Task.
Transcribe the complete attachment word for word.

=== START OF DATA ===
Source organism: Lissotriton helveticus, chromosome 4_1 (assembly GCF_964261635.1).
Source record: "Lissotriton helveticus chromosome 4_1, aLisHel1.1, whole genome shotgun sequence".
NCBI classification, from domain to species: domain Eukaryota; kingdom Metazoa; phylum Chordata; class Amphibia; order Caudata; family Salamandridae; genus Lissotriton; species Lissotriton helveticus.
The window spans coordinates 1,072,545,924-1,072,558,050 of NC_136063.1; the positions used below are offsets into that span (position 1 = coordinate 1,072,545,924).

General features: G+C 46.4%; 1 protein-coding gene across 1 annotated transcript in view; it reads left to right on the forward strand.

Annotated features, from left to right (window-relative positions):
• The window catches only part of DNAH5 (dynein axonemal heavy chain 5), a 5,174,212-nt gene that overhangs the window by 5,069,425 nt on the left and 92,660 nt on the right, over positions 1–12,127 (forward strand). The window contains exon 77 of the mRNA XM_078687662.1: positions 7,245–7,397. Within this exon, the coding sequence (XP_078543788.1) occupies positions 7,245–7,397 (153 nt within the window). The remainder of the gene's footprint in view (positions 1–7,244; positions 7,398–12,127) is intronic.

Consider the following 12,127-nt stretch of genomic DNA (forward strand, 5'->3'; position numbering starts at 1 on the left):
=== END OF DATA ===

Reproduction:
Source organism: Lissotriton helveticus, chromosome 4_1 (assembly GCF_964261635.1).
Source record: "Lissotriton helveticus chromosome 4_1, aLisHel1.1, whole genome shotgun sequence".
NCBI classification, from domain to species: domain Eukaryota; kingdom Metazoa; phylum Chordata; class Amphibia; order Caudata; family Salamandridae; genus Lissotriton; species Lissotriton helveticus.
The window spans coordinates 1,072,545,924-1,072,558,050 of NC_136063.1; the positions used below are offsets into that span (position 1 = coordinate 1,072,545,924).

General features: G+C 46.4%; 1 protein-coding gene across 1 annotated transcript in view; it reads left to right on the forward strand.

Annotated features, from left to right (window-relative positions):
• The window catches only part of DNAH5 (dynein axonemal heavy chain 5), a 5,174,212-nt gene that overhangs the window by 5,069,425 nt on the left and 92,660 nt on the right, over positions 1–12,127 (forward strand). The window contains exon 77 of the mRNA XM_078687662.1: positions 7,245–7,397. Within this exon, the coding sequence (XP_078543788.1) occupies positions 7,245–7,397 (153 nt within the window). The remainder of the gene's footprint in view (positions 1–7,244; positions 7,398–12,127) is intronic.

Consider the following 12,127-nt stretch of genomic DNA (forward strand, 5'->3'; position numbering starts at 1 on the left):